Differential Optical Absorption Spectroscopy (DOAS)

DOAS is a method to determine concentrations of trace gases by measuring their specific narrow band absorption structures in the UV and visible spectral region [Platt and Perner, 1983; Platt, 1994]. A typical DOAS instrument consists of a continuous light source, i.e. a Xe-arc lamp, and an optical setup to send and receive the light through the atmosphere [Platt, 1994]. It is also possible to use the sun or scattered sun light as light source. The typical length of the light path in the atmosphere ranges from several hundred meters to many kilometers.


After its path though the atmosphere the light is spectrally analyzed and the concentrations are derived. In the atmosphere the light of the lamp (I0(l )), undergoes extinction processes by air molecules (sRay(l )) and aerosols (sMie(l )), turbulence (T(l )), and absorption by many trace gases with the concentrations Ci and absorption cross sections si(l ). The light intensity from a path of length L can be described by:


The task of any spectroscopic method in the atmosphere is to separate these effects in order to derive the concentrations of trace gases. DOAS overcomes this problem by separating the trace gas absorption cross sections into low and high frequency parts by specific numerical filtering methods (see figure 2).

s (l )=sB (l)+s (l ) (2)

Separation of broad and narrow part of an absorption

By applying the same filtering routine to I(l ), a new I0(l ) is defined which contains the low frequency part of the spectrum (the extinction and turbulence effects, as well as all broad band gas absorption structures).

I0(l )=I0 (l ) ´exp(S (sBi (l ) ´ Ci ´L)+sR(l )+sM(l ))´ T(l ) (3)

I(l )=I0 (l ) ´exp(S (s i (l ) ´ Ci ´L) (4)

The exponential term in eq 4 now only contains narrow absorption structures, which are used by DOAS to determine the trace gases concentrations. By calculating the differential absorption the concentration, Ci can be derived:


Since normally many trace gases absorb in the same spectral region, i.e. in the example of HONO and NO2, a numerical fitting procedure is used to separate them [Stutz and Platt, 1997]. The following figure shows differential absorption cross-section for some of the trace gases that can be measured by DOAS.

Figure 3: Differential absorption cross-sections of some trace gases absorbing in the UV/vis wavelength region. On the right axis the dectection limits of the trace gases is listed together with the typical light path lengths used to measure them.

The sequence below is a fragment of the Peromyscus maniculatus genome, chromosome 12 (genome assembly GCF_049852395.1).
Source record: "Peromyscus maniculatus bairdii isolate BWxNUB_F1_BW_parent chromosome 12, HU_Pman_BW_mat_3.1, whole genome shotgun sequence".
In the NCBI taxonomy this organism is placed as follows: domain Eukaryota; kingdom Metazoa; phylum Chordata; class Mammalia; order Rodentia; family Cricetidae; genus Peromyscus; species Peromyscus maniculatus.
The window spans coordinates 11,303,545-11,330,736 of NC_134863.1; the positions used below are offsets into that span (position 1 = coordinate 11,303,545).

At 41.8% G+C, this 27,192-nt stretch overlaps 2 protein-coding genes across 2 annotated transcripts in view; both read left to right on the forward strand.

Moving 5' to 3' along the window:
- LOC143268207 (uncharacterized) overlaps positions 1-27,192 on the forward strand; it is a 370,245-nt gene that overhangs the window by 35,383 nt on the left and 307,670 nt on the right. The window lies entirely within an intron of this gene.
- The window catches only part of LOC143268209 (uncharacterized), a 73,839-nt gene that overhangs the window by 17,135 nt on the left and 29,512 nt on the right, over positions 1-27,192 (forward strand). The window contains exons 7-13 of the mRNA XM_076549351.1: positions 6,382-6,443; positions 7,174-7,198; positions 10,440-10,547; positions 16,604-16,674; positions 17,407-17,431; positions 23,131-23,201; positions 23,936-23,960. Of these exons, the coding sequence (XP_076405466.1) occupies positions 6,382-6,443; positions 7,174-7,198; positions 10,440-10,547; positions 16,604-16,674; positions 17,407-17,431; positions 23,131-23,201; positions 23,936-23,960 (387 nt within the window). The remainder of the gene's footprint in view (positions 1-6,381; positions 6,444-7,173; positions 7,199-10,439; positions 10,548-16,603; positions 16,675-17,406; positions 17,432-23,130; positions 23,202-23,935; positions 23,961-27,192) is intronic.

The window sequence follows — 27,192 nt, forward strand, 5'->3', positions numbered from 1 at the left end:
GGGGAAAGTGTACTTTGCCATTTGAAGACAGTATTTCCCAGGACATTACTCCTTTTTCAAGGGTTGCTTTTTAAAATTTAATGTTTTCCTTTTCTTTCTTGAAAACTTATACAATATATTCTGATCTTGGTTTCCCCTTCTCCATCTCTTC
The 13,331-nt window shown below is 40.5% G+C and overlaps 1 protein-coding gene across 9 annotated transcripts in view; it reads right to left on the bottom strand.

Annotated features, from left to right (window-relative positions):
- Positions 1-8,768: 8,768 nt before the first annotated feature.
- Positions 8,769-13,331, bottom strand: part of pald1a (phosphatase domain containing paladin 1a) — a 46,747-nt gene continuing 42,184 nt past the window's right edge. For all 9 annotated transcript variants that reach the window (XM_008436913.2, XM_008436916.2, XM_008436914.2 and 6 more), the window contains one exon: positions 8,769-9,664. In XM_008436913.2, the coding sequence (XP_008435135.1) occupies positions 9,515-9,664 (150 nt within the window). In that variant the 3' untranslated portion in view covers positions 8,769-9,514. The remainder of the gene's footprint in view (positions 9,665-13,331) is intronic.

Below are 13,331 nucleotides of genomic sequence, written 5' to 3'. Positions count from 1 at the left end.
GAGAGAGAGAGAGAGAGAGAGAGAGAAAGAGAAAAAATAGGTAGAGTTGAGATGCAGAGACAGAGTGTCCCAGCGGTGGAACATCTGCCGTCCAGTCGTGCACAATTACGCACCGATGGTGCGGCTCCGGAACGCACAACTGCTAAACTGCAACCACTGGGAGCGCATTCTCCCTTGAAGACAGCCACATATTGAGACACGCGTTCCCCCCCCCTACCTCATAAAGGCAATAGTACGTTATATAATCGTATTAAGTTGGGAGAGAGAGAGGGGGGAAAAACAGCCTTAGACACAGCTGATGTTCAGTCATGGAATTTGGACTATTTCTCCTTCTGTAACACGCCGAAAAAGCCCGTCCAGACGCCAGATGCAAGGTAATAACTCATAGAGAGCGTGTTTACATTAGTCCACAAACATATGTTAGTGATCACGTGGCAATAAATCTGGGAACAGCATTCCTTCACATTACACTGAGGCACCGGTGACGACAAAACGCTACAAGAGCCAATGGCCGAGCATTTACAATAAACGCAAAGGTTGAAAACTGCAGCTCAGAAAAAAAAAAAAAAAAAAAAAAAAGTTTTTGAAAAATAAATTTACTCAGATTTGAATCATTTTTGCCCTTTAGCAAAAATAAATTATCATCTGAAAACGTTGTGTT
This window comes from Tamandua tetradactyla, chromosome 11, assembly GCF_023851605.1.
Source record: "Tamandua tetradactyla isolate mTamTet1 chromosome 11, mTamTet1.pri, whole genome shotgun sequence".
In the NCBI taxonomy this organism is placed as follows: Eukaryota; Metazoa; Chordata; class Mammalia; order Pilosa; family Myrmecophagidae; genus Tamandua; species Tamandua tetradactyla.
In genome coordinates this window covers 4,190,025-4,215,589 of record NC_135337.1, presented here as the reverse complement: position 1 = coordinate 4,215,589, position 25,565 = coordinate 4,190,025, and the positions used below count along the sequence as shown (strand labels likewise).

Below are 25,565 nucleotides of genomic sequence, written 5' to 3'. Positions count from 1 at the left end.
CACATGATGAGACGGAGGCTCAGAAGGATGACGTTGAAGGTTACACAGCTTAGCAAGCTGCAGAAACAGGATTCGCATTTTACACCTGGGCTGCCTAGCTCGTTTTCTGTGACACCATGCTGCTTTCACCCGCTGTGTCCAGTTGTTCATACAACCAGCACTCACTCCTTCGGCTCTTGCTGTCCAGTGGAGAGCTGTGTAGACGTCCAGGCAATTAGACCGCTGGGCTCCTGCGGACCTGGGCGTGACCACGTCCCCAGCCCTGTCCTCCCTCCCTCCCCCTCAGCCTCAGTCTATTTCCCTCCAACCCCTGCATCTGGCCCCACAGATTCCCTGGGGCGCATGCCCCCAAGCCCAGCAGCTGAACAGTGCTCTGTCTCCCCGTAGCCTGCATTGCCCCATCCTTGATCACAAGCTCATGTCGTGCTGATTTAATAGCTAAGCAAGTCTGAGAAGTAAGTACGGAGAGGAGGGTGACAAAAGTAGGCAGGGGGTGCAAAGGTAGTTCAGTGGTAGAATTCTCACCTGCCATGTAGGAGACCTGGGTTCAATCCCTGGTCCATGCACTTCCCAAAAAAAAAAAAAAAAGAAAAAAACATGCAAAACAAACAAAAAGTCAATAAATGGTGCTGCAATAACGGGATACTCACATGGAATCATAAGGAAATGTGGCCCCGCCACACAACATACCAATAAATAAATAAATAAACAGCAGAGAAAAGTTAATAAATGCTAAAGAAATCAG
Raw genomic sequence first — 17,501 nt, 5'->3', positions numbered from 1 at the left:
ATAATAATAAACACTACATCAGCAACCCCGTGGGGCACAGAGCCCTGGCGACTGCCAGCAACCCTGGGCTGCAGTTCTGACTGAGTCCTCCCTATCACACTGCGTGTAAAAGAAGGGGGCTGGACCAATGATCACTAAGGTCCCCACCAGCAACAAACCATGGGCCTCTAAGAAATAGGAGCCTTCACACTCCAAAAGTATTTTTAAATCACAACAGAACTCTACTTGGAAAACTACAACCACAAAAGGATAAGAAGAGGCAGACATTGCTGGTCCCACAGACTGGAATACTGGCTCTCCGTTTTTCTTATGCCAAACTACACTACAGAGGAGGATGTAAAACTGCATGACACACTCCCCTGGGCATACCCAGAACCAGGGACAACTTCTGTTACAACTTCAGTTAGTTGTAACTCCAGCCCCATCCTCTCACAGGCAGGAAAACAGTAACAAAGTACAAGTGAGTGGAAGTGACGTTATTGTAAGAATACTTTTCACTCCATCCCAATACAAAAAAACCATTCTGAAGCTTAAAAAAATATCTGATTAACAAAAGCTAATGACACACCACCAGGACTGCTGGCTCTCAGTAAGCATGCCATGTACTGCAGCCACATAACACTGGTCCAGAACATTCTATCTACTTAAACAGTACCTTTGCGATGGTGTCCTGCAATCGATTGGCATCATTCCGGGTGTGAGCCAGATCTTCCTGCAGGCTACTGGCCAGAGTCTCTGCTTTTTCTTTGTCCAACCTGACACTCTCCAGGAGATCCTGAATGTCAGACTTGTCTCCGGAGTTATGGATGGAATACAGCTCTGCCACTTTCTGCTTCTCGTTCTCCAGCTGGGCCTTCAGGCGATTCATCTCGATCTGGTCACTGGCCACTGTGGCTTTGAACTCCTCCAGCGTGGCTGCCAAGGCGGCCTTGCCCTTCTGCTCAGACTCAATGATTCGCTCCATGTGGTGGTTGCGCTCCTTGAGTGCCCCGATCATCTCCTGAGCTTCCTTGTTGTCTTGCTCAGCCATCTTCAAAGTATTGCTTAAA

DOAS has proven its use in the past by identifying many trace gases for the first time in the atmosphere, e.g. OH, NO3, HONO, BrO, IO. It is still one of the most appropriate methods to measure HONO in the open atmosphere.

Besides HONO, DOAS can also measure concentrations of many different trace gases, most of them involved in photochemical smog formation; O3, NO2, HCHO, HONO, H2O, NO3, SO2, BrO, IO, OIO, and several aromatic hydrocarbons. Of special value for the proposed study is the possibility of measuring HONO, together with its precursors NO2 and H2O, simultaneously with the same instrument.

Figure 4 shows a typical long-path DOAS instrument. The light of a Xe-arc lamp is collimated into a parallel beam which is sent through the atmosphere onto an array of quartz cube corner retroreflectors. The retroreflectors send the light back into the telescope where it is received by the central part of the double Newtonian telescope and focused onto a quartz fiber. The fiber is part of a quartz fiber mode mixer whose other end serves as entrance slit for the grating spectrometer. The spectrum is recorded by a photodiode array and stored in a personal computer. The telescope, together with the lamp and the fiber entrance, is mounted on a frame which can be rotated ± 45° horizontally and ± 20° vertically by two stepper motors. By rotating, the instruments can be aimed at different retroreflector arrays mounted at different heights. Therefore the instrument can probe different air masses.

Here are some pictures of DOAS instruments:

Light beam sent by our DOAS instrument in Mace Head, Ireland

picture : Jochen Stutz

New DOAS instrument used during the SOS field campaign in Nashville, TN, 1999

picture : Cathy Burgdorf